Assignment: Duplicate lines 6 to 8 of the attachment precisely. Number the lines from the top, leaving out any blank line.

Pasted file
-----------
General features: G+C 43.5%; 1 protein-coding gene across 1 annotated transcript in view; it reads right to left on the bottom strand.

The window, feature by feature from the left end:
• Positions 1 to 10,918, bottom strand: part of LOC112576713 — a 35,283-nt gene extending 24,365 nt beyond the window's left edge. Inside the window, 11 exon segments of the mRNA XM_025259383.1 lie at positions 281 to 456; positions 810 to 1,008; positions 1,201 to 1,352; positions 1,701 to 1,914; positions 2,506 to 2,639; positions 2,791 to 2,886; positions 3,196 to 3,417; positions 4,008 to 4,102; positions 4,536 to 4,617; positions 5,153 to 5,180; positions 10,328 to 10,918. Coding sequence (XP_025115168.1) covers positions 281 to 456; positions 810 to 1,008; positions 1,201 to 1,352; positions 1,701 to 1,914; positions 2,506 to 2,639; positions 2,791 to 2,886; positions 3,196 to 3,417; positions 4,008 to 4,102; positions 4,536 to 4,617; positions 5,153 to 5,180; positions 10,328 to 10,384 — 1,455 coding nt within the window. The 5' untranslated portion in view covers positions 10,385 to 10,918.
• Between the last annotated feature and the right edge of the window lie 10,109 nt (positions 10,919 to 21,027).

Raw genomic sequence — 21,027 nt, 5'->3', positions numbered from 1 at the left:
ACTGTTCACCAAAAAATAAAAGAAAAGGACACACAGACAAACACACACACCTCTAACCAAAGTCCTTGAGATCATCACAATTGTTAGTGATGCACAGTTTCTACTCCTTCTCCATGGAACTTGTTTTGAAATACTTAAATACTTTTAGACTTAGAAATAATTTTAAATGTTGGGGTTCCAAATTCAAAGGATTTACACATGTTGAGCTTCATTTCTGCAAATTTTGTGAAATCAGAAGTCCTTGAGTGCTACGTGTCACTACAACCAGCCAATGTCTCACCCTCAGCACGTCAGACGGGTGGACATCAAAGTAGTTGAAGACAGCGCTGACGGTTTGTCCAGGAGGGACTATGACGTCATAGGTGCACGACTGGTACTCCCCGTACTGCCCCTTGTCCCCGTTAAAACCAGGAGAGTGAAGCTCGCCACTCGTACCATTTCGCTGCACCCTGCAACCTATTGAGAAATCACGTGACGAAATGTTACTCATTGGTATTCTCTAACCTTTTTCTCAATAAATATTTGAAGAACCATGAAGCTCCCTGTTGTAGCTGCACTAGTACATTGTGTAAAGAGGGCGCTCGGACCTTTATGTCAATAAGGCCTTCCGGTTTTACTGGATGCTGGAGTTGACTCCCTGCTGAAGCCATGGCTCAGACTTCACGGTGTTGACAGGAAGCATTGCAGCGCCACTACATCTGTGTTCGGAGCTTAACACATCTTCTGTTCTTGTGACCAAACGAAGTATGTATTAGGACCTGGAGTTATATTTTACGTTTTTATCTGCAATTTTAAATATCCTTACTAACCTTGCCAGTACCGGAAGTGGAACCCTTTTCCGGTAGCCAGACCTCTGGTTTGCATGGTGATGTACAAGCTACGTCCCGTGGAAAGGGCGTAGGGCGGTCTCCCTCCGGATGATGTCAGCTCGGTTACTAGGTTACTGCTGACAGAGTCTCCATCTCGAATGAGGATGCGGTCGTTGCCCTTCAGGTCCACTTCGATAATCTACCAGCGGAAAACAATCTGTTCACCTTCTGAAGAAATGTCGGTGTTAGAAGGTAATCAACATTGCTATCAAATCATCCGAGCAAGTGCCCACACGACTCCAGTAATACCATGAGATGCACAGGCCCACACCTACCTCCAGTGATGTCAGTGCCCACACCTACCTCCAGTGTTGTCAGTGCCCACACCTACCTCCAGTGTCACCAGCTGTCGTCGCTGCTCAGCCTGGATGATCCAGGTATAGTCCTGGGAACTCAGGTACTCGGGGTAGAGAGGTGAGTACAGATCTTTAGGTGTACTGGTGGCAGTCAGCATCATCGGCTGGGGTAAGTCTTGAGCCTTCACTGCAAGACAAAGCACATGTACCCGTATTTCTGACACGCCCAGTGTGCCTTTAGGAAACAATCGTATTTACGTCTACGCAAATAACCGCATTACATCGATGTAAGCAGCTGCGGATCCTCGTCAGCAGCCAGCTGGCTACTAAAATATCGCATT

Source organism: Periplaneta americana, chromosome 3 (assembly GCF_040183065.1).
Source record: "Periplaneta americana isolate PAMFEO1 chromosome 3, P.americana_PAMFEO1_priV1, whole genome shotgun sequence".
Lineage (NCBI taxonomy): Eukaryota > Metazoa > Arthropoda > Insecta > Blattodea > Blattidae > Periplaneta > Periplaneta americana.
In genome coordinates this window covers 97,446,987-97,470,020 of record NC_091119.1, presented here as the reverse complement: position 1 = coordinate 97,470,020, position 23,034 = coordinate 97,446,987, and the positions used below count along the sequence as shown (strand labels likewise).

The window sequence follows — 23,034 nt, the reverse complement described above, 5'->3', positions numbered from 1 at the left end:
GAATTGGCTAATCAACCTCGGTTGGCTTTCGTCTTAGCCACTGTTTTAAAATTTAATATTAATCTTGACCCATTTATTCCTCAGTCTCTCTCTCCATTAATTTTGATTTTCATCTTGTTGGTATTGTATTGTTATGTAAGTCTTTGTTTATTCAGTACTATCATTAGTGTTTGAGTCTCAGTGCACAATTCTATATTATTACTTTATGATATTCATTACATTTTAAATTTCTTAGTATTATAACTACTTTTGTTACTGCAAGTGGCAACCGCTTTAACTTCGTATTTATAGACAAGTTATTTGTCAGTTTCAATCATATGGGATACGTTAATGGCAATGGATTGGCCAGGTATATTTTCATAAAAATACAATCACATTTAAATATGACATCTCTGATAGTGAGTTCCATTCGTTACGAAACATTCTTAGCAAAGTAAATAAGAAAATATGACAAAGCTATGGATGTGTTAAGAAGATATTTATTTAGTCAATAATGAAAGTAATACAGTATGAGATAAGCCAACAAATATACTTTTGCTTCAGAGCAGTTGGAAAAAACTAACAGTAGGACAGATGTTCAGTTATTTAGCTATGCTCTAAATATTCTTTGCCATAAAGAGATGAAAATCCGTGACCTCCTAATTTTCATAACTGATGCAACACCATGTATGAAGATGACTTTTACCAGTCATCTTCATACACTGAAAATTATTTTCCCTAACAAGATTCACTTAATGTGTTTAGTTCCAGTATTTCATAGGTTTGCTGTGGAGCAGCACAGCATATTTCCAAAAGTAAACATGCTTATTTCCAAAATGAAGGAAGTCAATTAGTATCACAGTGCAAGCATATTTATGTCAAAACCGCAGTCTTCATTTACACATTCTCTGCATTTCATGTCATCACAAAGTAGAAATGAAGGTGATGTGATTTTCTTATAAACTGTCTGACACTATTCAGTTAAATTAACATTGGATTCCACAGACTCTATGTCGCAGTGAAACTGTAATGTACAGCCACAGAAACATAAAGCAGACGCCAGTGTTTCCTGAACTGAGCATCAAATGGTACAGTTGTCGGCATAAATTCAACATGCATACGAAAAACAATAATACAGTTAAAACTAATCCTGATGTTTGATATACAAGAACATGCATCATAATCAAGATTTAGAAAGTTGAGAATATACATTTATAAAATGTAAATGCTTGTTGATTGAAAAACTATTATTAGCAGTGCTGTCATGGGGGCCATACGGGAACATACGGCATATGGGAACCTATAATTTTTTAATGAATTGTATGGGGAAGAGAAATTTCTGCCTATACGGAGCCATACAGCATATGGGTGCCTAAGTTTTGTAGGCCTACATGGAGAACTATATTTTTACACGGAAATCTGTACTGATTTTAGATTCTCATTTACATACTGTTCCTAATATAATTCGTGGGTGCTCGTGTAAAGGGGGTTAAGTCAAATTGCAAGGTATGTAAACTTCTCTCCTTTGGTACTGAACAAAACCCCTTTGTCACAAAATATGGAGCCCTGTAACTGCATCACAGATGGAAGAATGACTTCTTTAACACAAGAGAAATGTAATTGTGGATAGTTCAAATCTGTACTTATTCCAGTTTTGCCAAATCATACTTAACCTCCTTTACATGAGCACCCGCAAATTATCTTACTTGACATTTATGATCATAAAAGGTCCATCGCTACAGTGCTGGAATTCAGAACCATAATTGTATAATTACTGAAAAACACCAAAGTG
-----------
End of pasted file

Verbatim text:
ACTGTTCACCAAAAAATAAAAGAAAAGGACACACAGACAAACACACACACCTCTAACCAAAGTCCTTGAGATCATCACAATTGTTAGTGATGCACAGTTTCTACTCCTTCTCCATGGAACTTGTTTTGAAATACTTAAATACTTTTAGACTTAGAAATAATTTTAAATGTTGGGGTTCCAAATTCAAAGGATTTACACATGTTGAGCTTCATTTCTGCAAATTTTGTGAAATCAGAAGTCCTTGAGTGCTACGTGTCACTACAACCAGCCAATGTCTCACCCTCAGCACGTCAGACGGGTGGACATCAAAGTAGTTGAAGACAGCGCTGACGGTTTGTCCAGGAGGGACTATGACGTCATAGGTGCACGACTGGTACTCCCCGTACTGCCCCTTGTCCCCGTTAAAACCAGGAGAGTGAAGCTCGCCACTCGTACCATTTCGCTGCACCCTGCAACCTATTGAGAAATCACGTGACGAAATGTTACTCATTGGTATTCTCTAACCTTTTTCTCAATAAATATTTGAAGAACCATGAAGCTCCCTGTTGTAGCTGCACTAGTACATTGTGTAAAGAGGGCGCTCGGACCTTTATGTCAATAAGGCCTTCCGGTTTTACTGGATGCTGGAGTTGACTCCCTGCTGAAGCCATGGCTCAGACTTCACGGTGTTGACAGGAAGCATTGCAGCGCCACTACATCTGTGTTCGGAGCTTAACACATCTTCTGTTCTTGTGACCAAACGAAGTATGTATTAGGACCTGGAGTTATATTTTACGTTTTTATCTGCAATTTTAAATATCCTTACTAACCTTGCCAGTACCGGAAGTGGAACCCTTTTCCGGTAGCCAGACCTCTGGTTTGCATGGTGATGTACAAGCTACGTCCCGTGGAAAGGGCGTAGGGCGGTCTCCCTCCGGATGATGTCAGCTCGGTTACTAGGTTACTGCTGACAGAGTCTCCATCTCGAATGAGGATGCGGTCGTTGCCCTTCAGGTCCACTTCGATAATCTACCAGCGGAAAACAATCTGTTCACCTTCTGAAGAAATGTCGGTGTTAGAAGGTAATCAACATTGCTATCAAATCATCCGAGCAAGTGCCCACACGACTCCAGTAATACCATGAGATGCACAGGCCCACACCTACCTCCAGTGATGTCAGTGCCCACACCTACCTCCAGTGTTGTCAGTGCCCACACCTACCTCCAGTGTCACCAGCTGTCGTCGCTGCTCAGCCTGGATGATCCAGGTATAGTCCTGGGAACTCAGGTACTCGGGGTAGAGAGGTGAGTACAGATCTTTAGGTGTACTGGTGGCAGTCAGCATCATCGGCTGGGGTAAGTCTTGAGCCTTCACTGCAAGACAAAGCACATGTACCCGTATTTCTGACACGCCCAGTGTGCCTTTAGGAAACAATCGTATTTACGTCTACGCAAATAACCGCATTACATCGATGTAAGCAGCTGCGGATCCTCGTCAGCAGCCAGCTGGCTACTAAAATATCGCATT

Source organism: Periplaneta americana, chromosome 3 (assembly GCF_040183065.1).
Source record: "Periplaneta americana isolate PAMFEO1 chromosome 3, P.americana_PAMFEO1_priV1, whole genome shotgun sequence".